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InfoSec News Nuggets 6/19/2020

Amazon owes answers on facial recognition moratorium, lawmaker says

Amazon’s move to stop providing facial recognition to law enforcement until June 2021 has left more questions than answers. The company’s announcement, limited to 102 words in a blog post, left out a lot of details on what the moratorium actually means, and a House representative is demanding answers from Amazon founder Jeff Bezos. In a letter sent to Bezos and Amazon on Wednesday, Rep. Jimmy Gomez, is asking the company to provide specific details on its moratorium, like if the pause applies to federal law enforcement agencies such as Immigration and Customs Enforcement, and if Amazon would stop developing facial recognition during that time. 


NBA restart plan includes using Oura rings to catch COVID-19 symptoms

While the NBA continues to move toward restarting its season with players and other personnel isolated at Walt Disney World in Orlando, details of how it hopes to manage the people on site are leaking out. According to Shams Charania of The Athletic, the specifics were laid out in an informational memo dubbed “Life inside the Bubble,” that described testing plans, quarantine protocols and more. The part that’s specifically interesting to us — other than players only lounges with NBA 2K and bracelets that beep if people are within sx feet of each other for too long — is its proposed use of Oura’s smart rings. Earlier this month, study results from West Virginia University’s Rockefeller Neuroscience Institute suggested that physiological data from the rings, combined in its digital platform with information obtained from wearers via in-app surveys, can “forecast and predict the onset of COVID-19 related symptoms” three days in advance, with 90 percent accuracy.


Team Telecom Recommends that the FCC Deny Pacific Light Cable Network System’s Hong Kong Undersea Cable Connection to the United States

Team Telecom, which is formally known as the Committee for the Assessment of Foreign Participation in the United States Telecommunications Services Sector (or the Committee), further recommended that the FCC grant the portions of PLCN’s application seeking to connect the United States, Taiwan, and the Philippines, which do not have any People’s Republic of China (PRC) based ownership and are separately owned and controlled by subsidiaries of Google LLC and Facebook, Inc., on the condition that the companies’ subsidiaries enter into mitigation agreements for those respective connections. 


T-Mobile offers an explanation for its twelve-hour outage on Monday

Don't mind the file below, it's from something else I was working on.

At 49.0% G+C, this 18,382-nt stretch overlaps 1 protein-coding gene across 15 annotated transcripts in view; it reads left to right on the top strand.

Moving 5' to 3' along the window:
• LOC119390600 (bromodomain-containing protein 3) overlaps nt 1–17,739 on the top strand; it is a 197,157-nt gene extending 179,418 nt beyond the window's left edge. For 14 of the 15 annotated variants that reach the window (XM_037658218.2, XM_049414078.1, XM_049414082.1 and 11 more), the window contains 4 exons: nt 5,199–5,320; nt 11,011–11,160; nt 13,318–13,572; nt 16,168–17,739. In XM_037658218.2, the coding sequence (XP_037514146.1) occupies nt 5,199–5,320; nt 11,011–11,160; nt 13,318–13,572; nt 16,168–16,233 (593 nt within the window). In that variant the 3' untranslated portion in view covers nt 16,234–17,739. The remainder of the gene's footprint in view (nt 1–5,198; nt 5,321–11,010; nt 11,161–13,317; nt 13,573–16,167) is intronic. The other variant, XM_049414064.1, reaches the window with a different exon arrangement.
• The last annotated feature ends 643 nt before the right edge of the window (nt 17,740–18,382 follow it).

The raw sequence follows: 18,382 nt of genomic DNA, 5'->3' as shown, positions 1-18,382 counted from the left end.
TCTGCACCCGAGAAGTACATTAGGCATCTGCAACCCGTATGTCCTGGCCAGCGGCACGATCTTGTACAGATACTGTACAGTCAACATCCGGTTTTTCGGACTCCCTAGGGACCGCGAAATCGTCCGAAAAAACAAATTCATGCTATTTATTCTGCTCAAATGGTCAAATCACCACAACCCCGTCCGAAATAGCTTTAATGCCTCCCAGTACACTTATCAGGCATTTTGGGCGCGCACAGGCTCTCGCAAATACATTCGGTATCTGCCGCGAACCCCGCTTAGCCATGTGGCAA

On Monday T-Mobile’s voice and text messaging services were down all evening, with the outage stretching for over twelve hours. Now, its President of Technology Neville Ray has given some explanations of what happened and what the company says it’s doing to keep it from happening again. Contrary to reports from some Twitter accounts or trending hashtags, the company didn’t cite any DDoS attack or other nefarious behavior as a reason for the problem. Specifically, a fiber circuit owned by another provider somewhere in the southeastern US failed, and their redundant features that were supposed to help manage the situation instead created a traffic storm of their own that overwhelmed the capacity of their network that handles Voice-over-LTE (VoLTE) calls.


Massive spying on users of Google’s Chrome shows new security weakness

A newly discovered spyware effort attacked users through 32 million downloads of extensions to Google’s market-leading Chrome web browser, researchers at Awake Security told Reuters, highlighting the tech industry’s failure to protect browsers as they are used more for email, payroll and other sensitive functions.  Alphabet Inc’s (GOOGL.O) Google said it removed more than 70 of the malicious add-ons from its official Chrome Web Store after being alerted by the researchers last month. “When we are alerted of extensions in the Web Store that violate our policies, we take action and use those incidents as training material to improve our automated and manual analyses,” Google spokesman Scott Westover told Reuters.


In reversal, Zoom says all users will have access to end-to-end encryption

Zoom has decided it will be able to offer end-to-end encryption to both free and paid users after all, reversing a recent decision that would have limited the feature to paid users, company founder Eric S. Yuan announced Wednesday. “Since releasing the draft design of Zoom’s end-to-end encryption (E2EE) on May 22, we have engaged with civil liberties organizations, our CISO council, child safety advocates, encryption experts, government representatives, our own users, and others to gather their feedback on this feature. We have also explored new technologies to enable us to offer E2EE to all tiers of users,” Yuan writes in a company blog.

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